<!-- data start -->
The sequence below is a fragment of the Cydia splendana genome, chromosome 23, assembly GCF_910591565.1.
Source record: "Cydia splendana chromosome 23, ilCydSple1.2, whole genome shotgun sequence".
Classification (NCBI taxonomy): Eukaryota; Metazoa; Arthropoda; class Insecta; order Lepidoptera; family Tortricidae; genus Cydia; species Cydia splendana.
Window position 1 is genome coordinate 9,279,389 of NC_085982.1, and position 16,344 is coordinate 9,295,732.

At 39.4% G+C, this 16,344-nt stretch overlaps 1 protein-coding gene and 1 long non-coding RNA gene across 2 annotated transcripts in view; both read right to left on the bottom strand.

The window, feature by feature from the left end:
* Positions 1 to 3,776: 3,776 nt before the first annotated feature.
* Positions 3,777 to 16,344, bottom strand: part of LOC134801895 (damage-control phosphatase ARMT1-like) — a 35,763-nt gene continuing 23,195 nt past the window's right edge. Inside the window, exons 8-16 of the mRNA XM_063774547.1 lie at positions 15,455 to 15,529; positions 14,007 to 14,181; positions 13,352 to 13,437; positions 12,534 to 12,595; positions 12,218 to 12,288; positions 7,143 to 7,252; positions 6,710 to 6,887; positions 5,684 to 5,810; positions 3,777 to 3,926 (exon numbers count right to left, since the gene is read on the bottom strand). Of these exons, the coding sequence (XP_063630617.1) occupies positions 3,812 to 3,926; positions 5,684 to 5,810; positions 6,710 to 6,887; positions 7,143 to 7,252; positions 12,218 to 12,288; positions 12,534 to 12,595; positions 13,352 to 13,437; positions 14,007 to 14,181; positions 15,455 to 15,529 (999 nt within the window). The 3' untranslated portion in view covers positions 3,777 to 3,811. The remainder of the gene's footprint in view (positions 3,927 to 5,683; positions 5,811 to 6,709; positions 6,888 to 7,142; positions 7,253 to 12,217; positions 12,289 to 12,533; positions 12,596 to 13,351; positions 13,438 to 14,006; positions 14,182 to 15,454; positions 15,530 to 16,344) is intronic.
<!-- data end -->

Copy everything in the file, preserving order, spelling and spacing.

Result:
The sequence below is a fragment of the Cydia splendana genome, chromosome 23, assembly GCF_910591565.1.
Source record: "Cydia splendana chromosome 23, ilCydSple1.2, whole genome shotgun sequence".
Classification (NCBI taxonomy): Eukaryota; Metazoa; Arthropoda; class Insecta; order Lepidoptera; family Tortricidae; genus Cydia; species Cydia splendana.
Window position 1 is genome coordinate 9,279,389 of NC_085982.1, and position 16,344 is coordinate 9,295,732.

At 39.4% G+C, this 16,344-nt stretch overlaps 1 protein-coding gene and 1 long non-coding RNA gene across 2 annotated transcripts in view; both read right to left on the bottom strand.

The window, feature by feature from the left end:
* Positions 1 to 3,776: 3,776 nt before the first annotated feature.
* Positions 3,777 to 16,344, bottom strand: part of LOC134801895 (damage-control phosphatase ARMT1-like) — a 35,763-nt gene continuing 23,195 nt past the window's right edge. Inside the window, exons 8-16 of the mRNA XM_063774547.1 lie at positions 15,455 to 15,529; positions 14,007 to 14,181; positions 13,352 to 13,437; positions 12,534 to 12,595; positions 12,218 to 12,288; positions 7,143 to 7,252; positions 6,710 to 6,887; positions 5,684 to 5,810; positions 3,777 to 3,926 (exon numbers count right to left, since the gene is read on the bottom strand). Of these exons, the coding sequence (XP_063630617.1) occupies positions 3,812 to 3,926; positions 5,684 to 5,810; positions 6,710 to 6,887; positions 7,143 to 7,252; positions 12,218 to 12,288; positions 12,534 to 12,595; positions 13,352 to 13,437; positions 14,007 to 14,181; positions 15,455 to 15,529 (999 nt within the window). The 3' untranslated portion in view covers positions 3,777 to 3,811. The remainder of the gene's footprint in view (positions 3,927 to 5,683; positions 5,811 to 6,709; positions 6,888 to 7,142; positions 7,253 to 12,217; positions 12,289 to 12,533; positions 12,596 to 13,351; positions 13,438 to 14,006; positions 14,182 to 15,454; positions 15,530 to 16,344) is intronic.